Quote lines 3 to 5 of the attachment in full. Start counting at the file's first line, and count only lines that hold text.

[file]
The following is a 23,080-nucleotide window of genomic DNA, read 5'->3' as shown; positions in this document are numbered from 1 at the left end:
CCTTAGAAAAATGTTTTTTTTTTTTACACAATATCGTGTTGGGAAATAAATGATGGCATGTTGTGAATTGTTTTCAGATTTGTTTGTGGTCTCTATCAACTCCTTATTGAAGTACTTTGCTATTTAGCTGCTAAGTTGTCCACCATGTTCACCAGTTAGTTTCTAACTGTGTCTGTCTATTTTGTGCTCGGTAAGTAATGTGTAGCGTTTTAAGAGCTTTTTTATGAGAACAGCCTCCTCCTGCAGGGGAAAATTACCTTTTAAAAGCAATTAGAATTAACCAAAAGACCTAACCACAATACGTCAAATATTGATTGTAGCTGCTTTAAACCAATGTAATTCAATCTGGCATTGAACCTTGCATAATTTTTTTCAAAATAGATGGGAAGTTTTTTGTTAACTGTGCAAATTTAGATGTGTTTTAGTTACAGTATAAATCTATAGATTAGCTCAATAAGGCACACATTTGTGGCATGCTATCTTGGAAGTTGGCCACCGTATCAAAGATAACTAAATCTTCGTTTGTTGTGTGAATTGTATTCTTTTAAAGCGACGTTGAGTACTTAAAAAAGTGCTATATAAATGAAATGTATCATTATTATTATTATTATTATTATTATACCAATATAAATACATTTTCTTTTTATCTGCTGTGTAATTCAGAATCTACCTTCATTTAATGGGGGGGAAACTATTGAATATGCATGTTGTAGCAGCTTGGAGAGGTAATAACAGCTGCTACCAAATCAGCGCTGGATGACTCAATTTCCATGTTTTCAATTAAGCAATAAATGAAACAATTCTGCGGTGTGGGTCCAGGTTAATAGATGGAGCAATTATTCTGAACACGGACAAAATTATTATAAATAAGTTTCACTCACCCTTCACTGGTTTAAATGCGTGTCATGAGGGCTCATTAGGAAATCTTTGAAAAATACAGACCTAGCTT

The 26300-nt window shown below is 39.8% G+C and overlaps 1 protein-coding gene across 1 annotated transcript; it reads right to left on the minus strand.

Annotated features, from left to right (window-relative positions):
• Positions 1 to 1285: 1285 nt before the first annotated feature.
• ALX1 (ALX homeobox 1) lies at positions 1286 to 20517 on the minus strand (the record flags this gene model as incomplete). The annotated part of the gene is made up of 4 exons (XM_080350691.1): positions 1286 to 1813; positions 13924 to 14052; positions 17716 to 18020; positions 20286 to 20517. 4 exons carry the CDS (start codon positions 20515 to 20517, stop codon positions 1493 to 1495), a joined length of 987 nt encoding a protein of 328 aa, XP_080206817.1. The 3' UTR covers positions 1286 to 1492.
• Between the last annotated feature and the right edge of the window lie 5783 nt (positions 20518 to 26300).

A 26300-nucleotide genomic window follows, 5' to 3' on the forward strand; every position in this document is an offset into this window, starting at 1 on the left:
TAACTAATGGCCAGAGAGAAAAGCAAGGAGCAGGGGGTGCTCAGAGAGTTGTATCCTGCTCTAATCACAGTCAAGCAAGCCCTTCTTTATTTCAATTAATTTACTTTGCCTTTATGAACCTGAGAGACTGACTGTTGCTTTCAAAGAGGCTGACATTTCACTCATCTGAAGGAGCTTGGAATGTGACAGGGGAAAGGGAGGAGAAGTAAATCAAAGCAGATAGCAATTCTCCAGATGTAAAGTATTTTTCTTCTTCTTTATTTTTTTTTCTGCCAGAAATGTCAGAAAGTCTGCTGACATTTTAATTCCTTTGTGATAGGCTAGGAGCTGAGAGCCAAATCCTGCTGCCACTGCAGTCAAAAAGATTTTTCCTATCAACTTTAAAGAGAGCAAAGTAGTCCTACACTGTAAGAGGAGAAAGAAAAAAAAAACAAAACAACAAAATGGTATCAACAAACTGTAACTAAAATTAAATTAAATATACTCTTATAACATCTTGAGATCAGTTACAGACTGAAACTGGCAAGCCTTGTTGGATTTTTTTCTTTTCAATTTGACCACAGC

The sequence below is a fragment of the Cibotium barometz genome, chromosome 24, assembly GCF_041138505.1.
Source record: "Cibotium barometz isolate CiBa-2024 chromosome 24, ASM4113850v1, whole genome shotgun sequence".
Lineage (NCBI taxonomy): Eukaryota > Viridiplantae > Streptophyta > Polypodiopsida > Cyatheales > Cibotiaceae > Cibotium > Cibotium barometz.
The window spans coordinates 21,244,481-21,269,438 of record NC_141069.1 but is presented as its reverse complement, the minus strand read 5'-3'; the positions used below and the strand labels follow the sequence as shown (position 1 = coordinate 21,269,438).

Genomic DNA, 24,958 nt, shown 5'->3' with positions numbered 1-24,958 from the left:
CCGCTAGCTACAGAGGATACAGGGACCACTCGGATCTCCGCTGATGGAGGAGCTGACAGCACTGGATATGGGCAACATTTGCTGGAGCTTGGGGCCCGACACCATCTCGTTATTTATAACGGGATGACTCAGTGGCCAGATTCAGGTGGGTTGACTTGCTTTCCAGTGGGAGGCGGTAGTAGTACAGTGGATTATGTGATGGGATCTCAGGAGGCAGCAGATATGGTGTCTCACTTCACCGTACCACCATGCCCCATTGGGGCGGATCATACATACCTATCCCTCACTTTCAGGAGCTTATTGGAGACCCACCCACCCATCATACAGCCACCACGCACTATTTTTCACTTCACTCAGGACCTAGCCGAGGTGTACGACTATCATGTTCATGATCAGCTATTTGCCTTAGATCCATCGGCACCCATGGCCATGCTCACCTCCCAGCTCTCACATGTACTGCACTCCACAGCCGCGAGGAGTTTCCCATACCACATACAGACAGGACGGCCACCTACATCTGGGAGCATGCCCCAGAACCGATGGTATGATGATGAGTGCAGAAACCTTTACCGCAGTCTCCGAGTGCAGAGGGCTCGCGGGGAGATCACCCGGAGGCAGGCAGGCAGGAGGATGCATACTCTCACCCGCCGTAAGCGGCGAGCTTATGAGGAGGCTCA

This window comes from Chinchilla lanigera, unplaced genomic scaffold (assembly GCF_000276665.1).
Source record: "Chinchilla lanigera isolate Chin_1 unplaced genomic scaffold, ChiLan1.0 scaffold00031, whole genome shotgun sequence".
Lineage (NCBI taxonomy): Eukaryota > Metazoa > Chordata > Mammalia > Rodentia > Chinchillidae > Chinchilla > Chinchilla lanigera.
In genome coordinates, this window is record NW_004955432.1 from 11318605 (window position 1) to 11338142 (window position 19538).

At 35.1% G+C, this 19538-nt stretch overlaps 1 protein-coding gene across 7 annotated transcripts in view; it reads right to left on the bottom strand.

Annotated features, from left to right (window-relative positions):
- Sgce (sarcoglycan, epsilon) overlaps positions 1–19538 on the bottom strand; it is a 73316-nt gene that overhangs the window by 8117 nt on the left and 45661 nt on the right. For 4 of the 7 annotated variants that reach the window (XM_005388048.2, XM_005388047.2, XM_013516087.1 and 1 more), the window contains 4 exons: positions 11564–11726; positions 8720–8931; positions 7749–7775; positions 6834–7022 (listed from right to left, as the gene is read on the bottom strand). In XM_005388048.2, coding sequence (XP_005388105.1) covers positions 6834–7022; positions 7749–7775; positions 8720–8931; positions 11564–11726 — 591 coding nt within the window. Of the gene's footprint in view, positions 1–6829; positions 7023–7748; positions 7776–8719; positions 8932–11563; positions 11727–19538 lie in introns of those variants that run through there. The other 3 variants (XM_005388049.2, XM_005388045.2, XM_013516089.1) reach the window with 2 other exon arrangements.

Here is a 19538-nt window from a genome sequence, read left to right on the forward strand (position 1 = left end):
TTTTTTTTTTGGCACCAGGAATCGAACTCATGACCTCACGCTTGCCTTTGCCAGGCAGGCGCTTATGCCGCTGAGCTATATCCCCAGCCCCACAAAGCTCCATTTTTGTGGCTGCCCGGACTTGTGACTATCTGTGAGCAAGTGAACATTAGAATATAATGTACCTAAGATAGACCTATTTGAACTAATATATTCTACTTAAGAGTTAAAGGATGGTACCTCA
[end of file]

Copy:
The 26300-nt window shown below is 39.8% G+C and overlaps 1 protein-coding gene across 1 annotated transcript; it reads right to left on the minus strand.

Annotated features, from left to right (window-relative positions):
• Positions 1 to 1285: 1285 nt before the first annotated feature.